M Is for Magic

Title: M Is for Magic

Author: Neil Gaiman

Genres: Children | Fantasy | Paranormal | Quickies

Length: 272 pages

Source: Purchased

Format: Paperback

Rating: 3.75/5

Premise:

A collection of 11 short stories by Neil Gaiman.

Review:

I had read 5 of these stories in other Gaiman books but even those were a pleasure to reread.
Gaiman has such a way with words. At times I was a bit frustrated because a lot was left unsaid and I need resolution to feel fully satisfied but I can admit it is part of the magic. They are short stories, little snippets of magical worlds spun from a mind I cannot help but admire.

Admitedly, I did not find all of them enjoyable. Sunbird in particular seemed to stretch on and on forever and ever and it did actually bore me, although the ending was surprising.

My favourite tales were The Price, Chivalry and October in the Chair – even if this last one had me on my toes to know what happened next.

These stories will please young folks as well as older ones and they make for a wondrous, quick read, so I definitely recommend the book.

Read from Jun 15th to Jun 19th, 2016

GR Review

A Monster Calls

Title: A Monster Calls

Author: Patrick Ness

Genres: Children | Contemporary | Fantasy | Horror

Length: 240 pages

Source: Purchased

Format: Paperback

Rating: 4.5/5

Premise:

Thirteen-year-old Conor has had a terrible nightmare ever since his mother fell ill.
When a monster starts visiting him, he is not scared. That is, until it tells Conor what he wants from him… The truth.

Review:

I never knew children fantasy fiction could be weaved quite like this. This book had me intrigued, excited, curious and immensely sad. I wish I had gotten the illustrated version, since I have heard wonders about it.

The story stands on its own, though. Conor’s life was turned upside down ever since his mother got ill and he deals with it the best way he can, in all aspects of his life.

This is the first book I have read by Patrick Ness and I thoroughly enjoyed his writing. It was clear and unpretentious and yet it made me feel so emotional at times.

Conor’s character had a lot of depth. He is 13, dealing with a horrible situation that has several repercussions on his life. He is incredibly brave but he is also a young boy and I found him very believable. Most of the other characters were very well conceived as well, particularly his grandmother.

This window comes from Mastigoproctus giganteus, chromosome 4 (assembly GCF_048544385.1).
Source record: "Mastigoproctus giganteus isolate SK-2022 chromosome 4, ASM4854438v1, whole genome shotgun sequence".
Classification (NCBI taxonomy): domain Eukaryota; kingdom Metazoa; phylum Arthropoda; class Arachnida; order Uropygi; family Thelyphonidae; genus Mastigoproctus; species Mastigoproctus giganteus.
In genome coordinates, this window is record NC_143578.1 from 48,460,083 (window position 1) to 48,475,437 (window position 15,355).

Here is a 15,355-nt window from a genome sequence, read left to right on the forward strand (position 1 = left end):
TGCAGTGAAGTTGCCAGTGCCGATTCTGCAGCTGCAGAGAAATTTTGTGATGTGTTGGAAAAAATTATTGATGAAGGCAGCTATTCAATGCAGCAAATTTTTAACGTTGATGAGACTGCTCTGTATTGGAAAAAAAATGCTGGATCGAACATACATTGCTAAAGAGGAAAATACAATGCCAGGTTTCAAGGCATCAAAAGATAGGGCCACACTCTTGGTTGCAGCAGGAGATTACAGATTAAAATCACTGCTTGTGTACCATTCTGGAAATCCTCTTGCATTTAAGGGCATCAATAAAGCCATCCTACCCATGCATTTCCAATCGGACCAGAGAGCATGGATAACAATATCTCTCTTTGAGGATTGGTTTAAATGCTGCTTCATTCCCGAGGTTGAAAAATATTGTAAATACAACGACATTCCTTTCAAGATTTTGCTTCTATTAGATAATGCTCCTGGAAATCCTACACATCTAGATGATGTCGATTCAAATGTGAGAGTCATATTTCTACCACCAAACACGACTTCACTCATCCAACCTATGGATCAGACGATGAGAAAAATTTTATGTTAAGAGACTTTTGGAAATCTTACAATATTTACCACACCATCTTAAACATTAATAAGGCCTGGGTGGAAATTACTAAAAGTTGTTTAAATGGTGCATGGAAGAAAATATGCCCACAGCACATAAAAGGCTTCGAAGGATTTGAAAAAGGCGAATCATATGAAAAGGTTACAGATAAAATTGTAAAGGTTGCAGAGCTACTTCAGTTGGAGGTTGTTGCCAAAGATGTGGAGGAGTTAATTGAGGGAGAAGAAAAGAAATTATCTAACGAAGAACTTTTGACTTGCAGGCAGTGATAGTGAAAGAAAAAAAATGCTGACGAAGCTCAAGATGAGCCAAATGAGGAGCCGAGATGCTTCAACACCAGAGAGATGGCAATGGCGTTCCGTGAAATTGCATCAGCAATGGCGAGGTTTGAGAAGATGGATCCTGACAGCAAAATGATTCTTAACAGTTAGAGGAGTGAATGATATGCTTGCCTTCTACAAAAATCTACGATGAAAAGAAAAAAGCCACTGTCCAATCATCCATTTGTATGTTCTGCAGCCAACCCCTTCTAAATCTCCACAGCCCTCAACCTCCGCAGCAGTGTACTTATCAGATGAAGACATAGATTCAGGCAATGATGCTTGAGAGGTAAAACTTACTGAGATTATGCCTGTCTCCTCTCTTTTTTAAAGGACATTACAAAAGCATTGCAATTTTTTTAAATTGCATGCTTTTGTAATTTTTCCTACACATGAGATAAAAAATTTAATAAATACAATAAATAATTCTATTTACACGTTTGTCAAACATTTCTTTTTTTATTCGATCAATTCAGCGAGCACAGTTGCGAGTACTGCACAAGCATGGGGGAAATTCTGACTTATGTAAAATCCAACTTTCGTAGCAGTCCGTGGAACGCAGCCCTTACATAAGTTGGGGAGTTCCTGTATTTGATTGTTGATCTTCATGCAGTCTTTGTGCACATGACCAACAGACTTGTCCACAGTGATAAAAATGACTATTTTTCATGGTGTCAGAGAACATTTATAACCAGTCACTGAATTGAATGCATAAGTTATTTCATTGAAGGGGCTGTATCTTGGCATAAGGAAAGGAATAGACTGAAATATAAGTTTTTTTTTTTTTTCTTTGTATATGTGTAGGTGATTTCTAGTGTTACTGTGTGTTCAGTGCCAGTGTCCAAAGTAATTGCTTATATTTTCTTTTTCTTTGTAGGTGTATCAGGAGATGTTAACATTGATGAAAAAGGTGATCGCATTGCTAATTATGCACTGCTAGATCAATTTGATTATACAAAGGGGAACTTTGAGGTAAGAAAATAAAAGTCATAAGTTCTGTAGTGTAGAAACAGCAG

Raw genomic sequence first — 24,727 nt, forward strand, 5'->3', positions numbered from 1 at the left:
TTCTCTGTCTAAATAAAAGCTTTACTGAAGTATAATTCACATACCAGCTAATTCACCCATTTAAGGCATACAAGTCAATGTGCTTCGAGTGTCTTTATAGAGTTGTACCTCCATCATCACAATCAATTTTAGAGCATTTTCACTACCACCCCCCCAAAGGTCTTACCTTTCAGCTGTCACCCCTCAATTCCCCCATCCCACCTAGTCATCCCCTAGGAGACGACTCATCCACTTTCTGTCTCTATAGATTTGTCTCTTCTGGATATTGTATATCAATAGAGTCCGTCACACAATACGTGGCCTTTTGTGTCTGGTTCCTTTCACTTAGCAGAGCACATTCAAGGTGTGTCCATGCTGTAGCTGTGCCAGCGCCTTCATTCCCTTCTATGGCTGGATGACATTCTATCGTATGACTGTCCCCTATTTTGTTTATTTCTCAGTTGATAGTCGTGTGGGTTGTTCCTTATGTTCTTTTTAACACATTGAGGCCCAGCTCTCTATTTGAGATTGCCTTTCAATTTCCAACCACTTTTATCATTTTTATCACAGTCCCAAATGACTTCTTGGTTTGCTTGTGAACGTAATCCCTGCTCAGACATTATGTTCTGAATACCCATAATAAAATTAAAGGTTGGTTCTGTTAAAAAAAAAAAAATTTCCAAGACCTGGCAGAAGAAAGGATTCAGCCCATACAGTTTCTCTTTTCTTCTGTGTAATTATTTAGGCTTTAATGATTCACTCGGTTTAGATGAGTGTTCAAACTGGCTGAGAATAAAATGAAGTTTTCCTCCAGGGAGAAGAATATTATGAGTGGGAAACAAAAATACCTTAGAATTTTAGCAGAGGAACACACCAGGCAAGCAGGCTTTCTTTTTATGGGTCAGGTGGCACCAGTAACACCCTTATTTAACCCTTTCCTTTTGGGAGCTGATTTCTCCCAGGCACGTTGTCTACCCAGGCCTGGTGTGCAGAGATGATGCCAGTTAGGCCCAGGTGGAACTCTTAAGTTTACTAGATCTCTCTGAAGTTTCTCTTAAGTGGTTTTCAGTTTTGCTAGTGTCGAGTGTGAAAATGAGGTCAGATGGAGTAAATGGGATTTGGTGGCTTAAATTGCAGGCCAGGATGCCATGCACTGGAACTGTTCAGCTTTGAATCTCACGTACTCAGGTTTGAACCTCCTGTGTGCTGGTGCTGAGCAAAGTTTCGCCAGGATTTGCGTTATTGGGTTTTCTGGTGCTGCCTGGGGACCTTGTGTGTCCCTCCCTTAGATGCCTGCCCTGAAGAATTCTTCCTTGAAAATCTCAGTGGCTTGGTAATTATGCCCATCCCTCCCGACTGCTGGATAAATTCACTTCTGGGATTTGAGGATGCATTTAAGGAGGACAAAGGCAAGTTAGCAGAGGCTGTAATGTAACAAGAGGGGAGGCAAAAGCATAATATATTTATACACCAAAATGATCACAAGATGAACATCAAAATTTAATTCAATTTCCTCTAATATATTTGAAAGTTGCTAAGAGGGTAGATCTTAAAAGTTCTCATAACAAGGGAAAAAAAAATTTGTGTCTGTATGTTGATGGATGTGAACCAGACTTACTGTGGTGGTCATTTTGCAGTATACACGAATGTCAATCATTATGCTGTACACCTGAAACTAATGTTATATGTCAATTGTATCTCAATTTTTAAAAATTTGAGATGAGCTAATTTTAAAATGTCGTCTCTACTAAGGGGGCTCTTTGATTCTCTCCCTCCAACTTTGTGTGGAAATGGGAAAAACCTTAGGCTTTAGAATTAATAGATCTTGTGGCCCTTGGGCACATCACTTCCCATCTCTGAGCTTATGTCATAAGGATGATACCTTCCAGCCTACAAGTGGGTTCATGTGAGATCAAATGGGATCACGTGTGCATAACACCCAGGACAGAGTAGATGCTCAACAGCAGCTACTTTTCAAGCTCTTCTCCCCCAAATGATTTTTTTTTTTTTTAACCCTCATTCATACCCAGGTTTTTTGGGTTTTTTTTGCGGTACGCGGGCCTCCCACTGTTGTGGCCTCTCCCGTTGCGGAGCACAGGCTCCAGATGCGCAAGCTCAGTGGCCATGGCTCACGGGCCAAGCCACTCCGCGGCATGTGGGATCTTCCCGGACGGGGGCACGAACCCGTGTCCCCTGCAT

I am not giving it 5 stars because I was not quite swept by everything, such as Harry’s character for instance; I simply cannot see a kid that age choosing to bully like that or his father actually going back to America when he knows his son’s mother is about to die.
Also, it was fairly predictable and I am sure I would have related much more if I were younger.

However, as a whole this was a pretty amazing, emotional book about love, loss, grief and guilt and I think everyone should read it at some point in life.

Read from April 10th to April 11th, 2016

GR Review

Krabat

Title: Krabat

Author: Otfried Preußler

Genres: Adventure | Children | Fantasy | Horror

Format: Mobi

Length: 275 pages | 3037 locations

Source: Netgalley

Rating: 3.5/5

Premise:

One night, young Krabat starts having strange dreams directing him to a mill. At first he ignores them, but then he feels compelled to follow the orders, a decision which will change his life forever.

Review:

My first reaction to Krabat was that it was obviously not originally written in English.
I found it difficult to believe it is a children’s book because it deals with pretty heavy stuff, namely black magic.

Our Krabat is a 14 year old boy who makes a living out of begging with two other kids. Then he moves to a creepy mill with a terrifying master and 11 other journeymen.

The story has the feel of a folk tale. I was enthralled by the sense of elusiveness conveyed by the writing. All the dreams and rituals played a major part in it as well.

I had a bit of a difficult time relating to Krabat, though. During his first times at the mill, he was aware that the journeymen were hiding something from him and when something odd happened he would notice and comment that it was weird. However, I never really felt him shocked. He would see all those things happen that made no sense and he would just embrace them and move on. Sort of like Oh, we’re flying? And here I was thinking the clouds were mist.

I guess I felt that the transition from regular, christian life (because he did go to church when he was young) to black arts one occurred much too quickly. Even though I appreciated that there was no clear good versus evil struggle in the book, I remember reading exactly one reflection and that was him saying that those black arts could give a man lots of power and he would like that. That was it. Not a single time did I see him wondering if what he was doing was wrong or about the consequences of such actions.

As the story developed, I felt it got a bit too descriptive at times. I know nothing of mill workings so I felt my mind drifting away on and off.
There were some things I did not really get. For instance,if the master did not want them to read from the book, why did he teach them black magic in the first place? Just so they could work more easily? Or so he would have an excuse to kill a journeyman?

However, I feel that I cannot really use my usual references to measure my enjoyment because the story was just so different. For example, in another book the insta-love would have bothered me immensely. Here it still did a bit but it was so integrated in the magic that it was okay.

I felt the ending was rushed but overall I had a great time reading Krabat and recommend it.

Disclaimer: I would like to thank the publisher and Netgalley for providing me a free copy of this book in exchange for my honest review.

Read from Oct 03 to Oct 08, 2015
GR Review

Winell Road

Title: Winell Road

Author: Kate Foster

Genres: Adventure | Children | Fantasy | Science Fiction

Format: Mobi

Length: 146 pages | 2210 locations

Source: Netgalley

Rating: 2/5

Premise: